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Kyle Wheeler
Posted: May 14, 2010 08:50 PM
Tip Build Up
I am having tip build up none stop. Once I clean the build off the cap and the tip within a couple minutes the cap is covered again. Frustrating! I am spraying 2lb PFSI soya (Demilac). I use a Fusion AP and spraying at 1100 PSI with a 02 chamber. Is the chemical to hot?

Another questions I have is on the settings I should use to spray with a 01 chamber? I know everyone says learn how to spray with a 02 but I have a heck of a time getting the finish smooth.

How smooth should a good sprayer be able to get the finish when spraying between 16" O.C. framing?

Any suggestions on spray techniques?
steven argus
Posted: May 15, 2010 11:27 PM
We get less crud on the tip at lower temps. Depending on the foam, we run at least two clean tips a day.

If you're taking pics for your website, stand back and make the foam look nice. If you're trying to make money, squint when you look at the foam.
Posted: May 16, 2010 06:43 AM
pretty much...I've been foaming a couple years now and the inspectors aren't really too fussy on how it looks. However...when the temp/pattern is just right it isn't too hard to make it look good.

IF you're wondering about the temperature...call your supplier. I was told when the foam goes on wet and finishes rising in four seconds, you're good.

That's a pretty good rule of thumb in my experience but that is also limited ;)

How long have you been spraying? Maybe we were in the same course
Posted: May 16, 2010 03:15 PM
I thumb over the tip all day and can usually keep it off as I go. Once I start to see the pattern going in differen directions, I will take a carpet knife and clean around. If that doesn't work, then I will use a pin wheel.

I remember when we first started, I use to have temps turned up to 145 and 155, now I very rarely go over 125 and 135 even when its cold outside.

We sprayed yesterday all day at 110 on the A and 115 on the B and Hose side. It was cloudy at in the low 80's.

The one thing to keep in mind about the temps is the hotter your material going through the gun, the more viscous the material will be. A scratch on your chamber or side seals won't be as big of a deal at 115 degrees as it will at 145.

Either way, clean your tip as you go even if it is only with your thumb (gloves on) knocking off build up at the tip. When you need to keep your spray pattern looking nice, clean around your tip and use the pinwheel.
Kyle Wheeler
Posted: May 16, 2010 07:51 PM
I do not want to sound like an idiot but what is the pin wheel you refer to?

For the Canadians, is there anyone who sprays PFSI Soya? I am running the A side, B side and the hose heat at 100 on a H25 Fusion AP 02 chamber at 1100 PSI. I realize the ambient temp. changes the where you set the temps. but am I where I should be with the temps? I know I should be able to call the supplier but I do not believe anyone there has been on the end of the gun. I would like to actual speak to someone who has the same equipment and sprays the same chemical?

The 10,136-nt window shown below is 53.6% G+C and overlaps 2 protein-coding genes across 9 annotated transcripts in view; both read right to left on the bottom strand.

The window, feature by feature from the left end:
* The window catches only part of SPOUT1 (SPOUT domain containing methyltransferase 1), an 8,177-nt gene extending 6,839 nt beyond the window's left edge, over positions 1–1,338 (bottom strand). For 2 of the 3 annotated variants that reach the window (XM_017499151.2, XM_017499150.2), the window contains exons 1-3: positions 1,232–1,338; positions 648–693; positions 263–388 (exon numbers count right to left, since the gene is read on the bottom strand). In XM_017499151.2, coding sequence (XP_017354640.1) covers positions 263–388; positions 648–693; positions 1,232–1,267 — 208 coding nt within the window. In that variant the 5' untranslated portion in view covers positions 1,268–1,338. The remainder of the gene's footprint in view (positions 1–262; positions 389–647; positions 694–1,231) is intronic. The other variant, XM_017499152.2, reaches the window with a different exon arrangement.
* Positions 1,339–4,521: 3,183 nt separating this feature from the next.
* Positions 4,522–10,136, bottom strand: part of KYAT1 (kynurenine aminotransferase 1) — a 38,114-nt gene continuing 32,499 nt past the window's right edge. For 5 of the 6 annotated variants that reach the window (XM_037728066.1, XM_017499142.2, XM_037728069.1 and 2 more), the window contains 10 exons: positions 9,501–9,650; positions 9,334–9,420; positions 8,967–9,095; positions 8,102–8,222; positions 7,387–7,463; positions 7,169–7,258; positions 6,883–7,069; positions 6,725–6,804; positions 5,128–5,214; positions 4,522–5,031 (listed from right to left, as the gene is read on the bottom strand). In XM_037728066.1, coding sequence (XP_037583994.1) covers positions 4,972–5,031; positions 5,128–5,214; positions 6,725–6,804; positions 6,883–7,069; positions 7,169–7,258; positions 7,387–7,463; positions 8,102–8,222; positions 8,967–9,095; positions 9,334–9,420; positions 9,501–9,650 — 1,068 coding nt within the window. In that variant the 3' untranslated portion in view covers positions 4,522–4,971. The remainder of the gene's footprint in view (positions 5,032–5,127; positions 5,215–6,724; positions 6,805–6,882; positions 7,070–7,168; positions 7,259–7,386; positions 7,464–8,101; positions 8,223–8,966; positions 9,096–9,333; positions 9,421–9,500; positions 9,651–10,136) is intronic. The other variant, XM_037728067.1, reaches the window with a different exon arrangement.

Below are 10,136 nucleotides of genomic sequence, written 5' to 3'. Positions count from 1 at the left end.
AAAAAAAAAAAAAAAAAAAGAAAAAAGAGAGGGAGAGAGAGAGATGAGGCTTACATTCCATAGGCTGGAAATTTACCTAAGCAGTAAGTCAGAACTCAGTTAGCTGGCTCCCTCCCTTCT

If it was not for this site I would be left figuring this business on my own. I appreciate all the posts on this site. I have learned a lot on here.

I have been spraying for 3 years and still have a lot to learn about this business.
Posted: May 17, 2010 06:05 AM
"The one thing to keep in mind about the temps is the hotter your material going through the gun, the more viscous the material will be."

the hotter the material the less viscous it will be...which is why we heat our products,,,the resin is more viscous than the iso,,heating "thins" the fluid allowing it to flow easier...

from wikipedia:
Viscosity is a measure of the resistance of a fluid which is being deformed by either shear stress or tensile stress. In everyday terms (and for fluids only), viscosity is "thickness". Thus, water is "thin", having a lower viscosity, while honey is "thick", having a higher viscosity. Viscosity describes a fluid's internal resistance to flow and may be thought of as a measure of fluid friction. For example, high-viscosity magma will create a tall, steep stratovolcano, because it cannot flow far before it cools, while low-viscosity lava will create a wide, shallow-sloped shield volcano. Put simply, the less viscous something is, the greater its ease of movement (fluidity).[1] All real fluids (except superfluids) have some resistance to stress, but a fluid which has no resistance to shear stress is known as an ideal fluid or inviscid fluid. The study of viscosity is known as rheology..
monday monday...it was all,,i hoped it would be,,,

I have over 10 years of experience specifying and installing open and closed cell spray foam. I've sold my business but I'm still selling for the new owners and consulting on large and custom specific jobs. 

I've expanded my knowledge into t

Posted: May 17, 2010 11:40 AM
OK, have you checed the air coming through the end of the gun? This can lead back to the trigger or before if you don't have good air supply. I've had a chunk of air line slug clog up the air line to the point where I wasn't getting much air through the tip.

Just another suggestion!
Posted: May 17, 2010 08:55 PM
Dude, we do things a little different down here...LOL.

Watery was what I was shooting for. The hotter the material going through the gun, the better chance for a problem to occur, therefore making it less viscous.

You took it straight out of Wikepedia didn't you. I had to look for myself, cause I hate being wrong.

Thanks for the correction dude!

Pin wheel is the little brass drill bit thingy that they charge you $25.00 for if you buy seperate. Should have come with your Fusion AP.